[Guest post by Matthew Zeitlin]

It has become clear that Obama thinks that it would be a good idea to reach some kind of grand bargain deficit reduction deal with the Republican House. Whether he thinks this for political reasons, substantive reasons or some combination of the two is immaterial.

However, by telegraphing the political stakes so clearly, he has made it very difficult for Boehner to sign on a to a deal that involves a substantive compromise – i.e. some form of revenue or tax increase – and the political compromise of getting the House GOP to support a deal that will make it more likely that he will win reelection in 2012.

This puts Boehner in a position where he almost has to avoid helping the White House lest his position as speaker be in jeopardy. And today, at his press conference, Obama gave Boehner the death hug:

 I have a stake in John Boehner successfully persuading his caucus that this is the right thing to do, just like he has a stake in seeing me successfully persuading the Democratic Party that we should take on these problems that we’ve been talking about for too long but haven’t been doing anything about.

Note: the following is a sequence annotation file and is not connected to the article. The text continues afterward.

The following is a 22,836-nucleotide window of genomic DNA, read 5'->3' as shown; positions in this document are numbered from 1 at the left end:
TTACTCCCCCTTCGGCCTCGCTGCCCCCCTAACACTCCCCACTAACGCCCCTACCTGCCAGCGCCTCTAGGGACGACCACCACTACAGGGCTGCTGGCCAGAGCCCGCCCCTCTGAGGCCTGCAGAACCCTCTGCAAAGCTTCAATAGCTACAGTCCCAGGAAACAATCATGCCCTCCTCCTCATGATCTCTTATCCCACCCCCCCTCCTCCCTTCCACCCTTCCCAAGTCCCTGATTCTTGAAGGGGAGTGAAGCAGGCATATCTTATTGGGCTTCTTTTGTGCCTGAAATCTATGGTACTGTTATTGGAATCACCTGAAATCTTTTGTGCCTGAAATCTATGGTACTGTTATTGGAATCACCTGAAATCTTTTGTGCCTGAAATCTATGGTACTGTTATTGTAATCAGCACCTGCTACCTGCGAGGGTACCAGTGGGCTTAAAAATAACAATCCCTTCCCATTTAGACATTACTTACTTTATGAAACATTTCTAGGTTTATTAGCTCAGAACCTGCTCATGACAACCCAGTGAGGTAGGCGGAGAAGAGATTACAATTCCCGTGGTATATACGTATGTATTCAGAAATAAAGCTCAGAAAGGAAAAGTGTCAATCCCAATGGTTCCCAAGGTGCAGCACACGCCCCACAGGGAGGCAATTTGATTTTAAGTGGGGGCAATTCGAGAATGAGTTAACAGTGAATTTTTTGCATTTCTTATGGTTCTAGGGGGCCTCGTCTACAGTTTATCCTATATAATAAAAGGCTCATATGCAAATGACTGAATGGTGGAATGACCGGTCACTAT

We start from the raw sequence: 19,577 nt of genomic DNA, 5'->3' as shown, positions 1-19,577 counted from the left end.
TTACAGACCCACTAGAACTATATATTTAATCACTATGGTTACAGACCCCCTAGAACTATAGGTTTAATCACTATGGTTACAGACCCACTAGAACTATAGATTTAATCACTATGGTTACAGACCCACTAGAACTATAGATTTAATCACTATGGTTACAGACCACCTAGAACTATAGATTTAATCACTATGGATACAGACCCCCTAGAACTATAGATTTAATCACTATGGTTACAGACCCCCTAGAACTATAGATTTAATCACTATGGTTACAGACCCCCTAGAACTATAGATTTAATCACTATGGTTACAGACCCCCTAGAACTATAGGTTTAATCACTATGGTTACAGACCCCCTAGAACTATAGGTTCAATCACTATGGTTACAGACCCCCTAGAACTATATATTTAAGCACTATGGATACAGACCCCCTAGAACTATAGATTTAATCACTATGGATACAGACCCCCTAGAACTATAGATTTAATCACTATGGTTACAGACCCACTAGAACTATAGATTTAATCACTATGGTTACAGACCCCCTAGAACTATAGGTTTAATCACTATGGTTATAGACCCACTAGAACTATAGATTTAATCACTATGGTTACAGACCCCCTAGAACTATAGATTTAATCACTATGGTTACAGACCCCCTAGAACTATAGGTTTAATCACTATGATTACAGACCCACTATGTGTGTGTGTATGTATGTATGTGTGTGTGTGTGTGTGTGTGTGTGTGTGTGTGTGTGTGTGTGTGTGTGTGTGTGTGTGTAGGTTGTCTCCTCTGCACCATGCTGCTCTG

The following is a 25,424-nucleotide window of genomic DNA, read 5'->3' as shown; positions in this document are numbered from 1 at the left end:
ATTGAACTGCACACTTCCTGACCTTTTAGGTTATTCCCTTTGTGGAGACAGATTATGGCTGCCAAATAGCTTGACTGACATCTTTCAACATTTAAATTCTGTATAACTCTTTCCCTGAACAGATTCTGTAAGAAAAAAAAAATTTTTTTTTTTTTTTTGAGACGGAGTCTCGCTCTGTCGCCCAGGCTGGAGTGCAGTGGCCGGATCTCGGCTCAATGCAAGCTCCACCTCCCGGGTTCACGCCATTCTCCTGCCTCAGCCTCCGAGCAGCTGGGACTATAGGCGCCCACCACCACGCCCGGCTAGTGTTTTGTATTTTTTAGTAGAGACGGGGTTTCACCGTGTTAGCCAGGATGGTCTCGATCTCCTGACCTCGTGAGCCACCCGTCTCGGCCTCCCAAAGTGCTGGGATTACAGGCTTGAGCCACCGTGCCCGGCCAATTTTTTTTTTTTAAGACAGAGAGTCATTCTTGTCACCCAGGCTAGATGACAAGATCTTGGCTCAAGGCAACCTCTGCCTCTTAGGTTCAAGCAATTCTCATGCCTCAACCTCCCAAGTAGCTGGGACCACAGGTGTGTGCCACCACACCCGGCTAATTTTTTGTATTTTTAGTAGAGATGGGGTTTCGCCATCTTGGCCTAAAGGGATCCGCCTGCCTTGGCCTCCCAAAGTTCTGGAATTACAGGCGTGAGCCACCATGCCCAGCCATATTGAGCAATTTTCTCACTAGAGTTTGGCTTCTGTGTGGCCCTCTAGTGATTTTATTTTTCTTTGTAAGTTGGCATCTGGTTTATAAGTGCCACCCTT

I think Speaker Boehner has been very sincere about trying to do something big.  I think he’d like to do something big.  His politics within his caucus are very difficult -- you’re right.  And this is part of the problem with a political process where folks are rewarded for saying irresponsible things to win elections or obtain short-term political gain, when we actually are in a position to try to do something hard we haven’t always laid the groundwork for.  And I think that it’s going to take some work on his side, but, look, it’s also going to take some work on our side, in order to get this thing done.

What Obama is saying is that Boehner is torn between what he knows is the right thing to do for the country—help Obama “do something big” and pass a major deficit reduction package with revenue increases—and what is right for him politically, which is to oppose Obama at every turn. Of course, House Republicans and Republican voters think that opposing Obama is what is good for the country, and since Obama has made the deficit issue about him and his political prospects, this makes it very difficult for Boehner to be seen as helping him, because Obama faces near-blanket total disapproval in the Republican party. 

If a grand bargain is something that Obama thinks will help him in 2012, that guarantees massive Republican opposition, which explains why negotations over the debt ceiling have been at a standstill. Republicans don’t like Obama and don’t want him to succeed politically.

Why he thinks the Republican speaker is able or willing to help him in these circumstances is beyond me.